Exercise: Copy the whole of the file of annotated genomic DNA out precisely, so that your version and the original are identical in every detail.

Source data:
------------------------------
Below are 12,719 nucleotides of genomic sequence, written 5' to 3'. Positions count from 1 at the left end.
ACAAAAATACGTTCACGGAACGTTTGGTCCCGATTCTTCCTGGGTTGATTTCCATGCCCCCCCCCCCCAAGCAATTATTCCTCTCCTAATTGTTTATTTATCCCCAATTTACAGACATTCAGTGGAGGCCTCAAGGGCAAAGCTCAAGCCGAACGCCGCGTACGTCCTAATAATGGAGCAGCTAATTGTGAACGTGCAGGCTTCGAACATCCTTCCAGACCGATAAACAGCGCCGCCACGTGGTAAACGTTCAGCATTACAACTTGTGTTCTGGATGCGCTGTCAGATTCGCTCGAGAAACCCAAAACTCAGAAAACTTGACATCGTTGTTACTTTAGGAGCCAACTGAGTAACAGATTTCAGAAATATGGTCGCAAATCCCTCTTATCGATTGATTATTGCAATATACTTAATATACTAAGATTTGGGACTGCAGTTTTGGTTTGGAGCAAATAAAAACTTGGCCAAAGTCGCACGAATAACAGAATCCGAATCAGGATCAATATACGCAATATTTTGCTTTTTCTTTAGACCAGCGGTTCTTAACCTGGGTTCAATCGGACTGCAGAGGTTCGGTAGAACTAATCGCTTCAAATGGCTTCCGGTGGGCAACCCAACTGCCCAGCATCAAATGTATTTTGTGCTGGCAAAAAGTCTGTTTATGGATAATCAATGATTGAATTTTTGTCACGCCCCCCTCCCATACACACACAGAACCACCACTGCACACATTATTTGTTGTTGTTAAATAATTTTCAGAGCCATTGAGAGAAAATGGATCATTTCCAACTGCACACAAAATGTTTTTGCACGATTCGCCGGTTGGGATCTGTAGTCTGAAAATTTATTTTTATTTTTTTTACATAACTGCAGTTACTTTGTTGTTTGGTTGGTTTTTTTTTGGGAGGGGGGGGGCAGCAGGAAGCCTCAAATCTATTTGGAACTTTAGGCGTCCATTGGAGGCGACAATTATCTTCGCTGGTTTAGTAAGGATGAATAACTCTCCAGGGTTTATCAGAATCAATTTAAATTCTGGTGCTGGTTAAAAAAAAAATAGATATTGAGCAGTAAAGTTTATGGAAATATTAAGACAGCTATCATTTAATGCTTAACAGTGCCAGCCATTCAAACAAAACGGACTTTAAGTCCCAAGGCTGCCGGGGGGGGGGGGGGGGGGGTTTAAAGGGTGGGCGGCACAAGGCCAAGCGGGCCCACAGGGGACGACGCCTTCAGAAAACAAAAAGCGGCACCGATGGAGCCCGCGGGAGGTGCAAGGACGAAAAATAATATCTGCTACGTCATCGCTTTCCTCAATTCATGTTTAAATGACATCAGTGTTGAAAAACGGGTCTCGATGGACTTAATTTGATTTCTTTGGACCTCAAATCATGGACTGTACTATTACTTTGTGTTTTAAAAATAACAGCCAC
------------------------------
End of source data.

Below are 12,719 nucleotides of genomic sequence, written 5' to 3'. Positions count from 1 at the left end.
ACAAAAATACGTTCACGGAACGTTTGGTCCCGATTCTTCCTGGGTTGATTTCCATGCCCCCCCCCCCCAAGCAATTATTCCTCTCCTAATTGTTTATTTATCCCCAATTTACAGACATTCAGTGGAGGCCTCAAGGGCAAAGCTCAAGCCGAACGCCGCGTACGTCCTAATAATGGAGCAGCTAATTGTGAACGTGCAGGCTTCGAACATCCTTCCAGACCGATAAACAGCGCCGCCACGTGGTAAACGTTCAGCATTACAACTTGTGTTCTGGATGCGCTGTCAGATTCGCTCGAGAAACCCAAAACTCAGAAAACTTGACATCGTTGTTACTTTAGGAGCCAACTGAGTAACAGATTTCAGAAATATGGTCGCAAATCCCTCTTATCGATTGATTATTGCAATATACTTAATATACTAAGATTTGGGACTGCAGTTTTGGTTTGGAGCAAATAAAAACTTGGCCAAAGTCGCACGAATAACAGAATCCGAATCAGGATCAATATACGCAATATTTTGCTTTTTCTTTAGACCAGCGGTTCTTAACCTGGGTTCAATCGGACTGCAGAGGTTCGGTAGAACTAATCGCTTCAAATGGCTTCCGGTGGGCAACCCAACTGCCCAGCATCAAATGTATTTTGTGCTGGCAAAAAGTCTGTTTATGGATAATCAATGATTGAATTTTTGTCACGCCCCCCTCCCATACACACACAGAACCACCACTGCACACATTATTTGTTGTTGTTAAATAATTTTCAGAGCCATTGAGAGAAAATGGATCATTTCCAACTGCACACAAAATGTTTTTGCACGATTCGCCGGTTGGGATCTGTAGTCTGAAAATTTATTTTTATTTTTTTTACATAACTGCAGTTACTTTGTTGTTTGGTTGGTTTTTTTTTGGGAGGGGGGGGGCAGCAGGAAGCCTCAAATCTATTTGGAACTTTAGGCGTCCATTGGAGGCGACAATTATCTTCGCTGGTTTAGTAAGGATGAATAACTCTCCAGGGTTTATCAGAATCAATTTAAATTCTGGTGCTGGTTAAAAAAAAAATAGATATTGAGCAGTAAAGTTTATGGAAATATTAAGACAGCTATCATTTAATGCTTAACAGTGCCAGCCATTCAAACAAAACGGACTTTAAGTCCCAAGGCTGCCGGGGGGGGGGGGGGGGGGGTTTAAAGGGTGGGCGGCACAAGGCCAAGCGGGCCCACAGGGGACGACGCCTTCAGAAAACAAAAAGCGGCACCGATGGAGCCCGCGGGAGGTGCAAGGACGAAAAATAATATCTGCTACGTCATCGCTTTCCTCAATTCATGTTTAAATGACATCAGTGTTGAAAAACGGGTCTCGATGGACTTAATTTGATTTCTTTGGACCTCAAATCATGGACTGTACTATTACTTTGTGTTTTAAAAATAACAGCCAC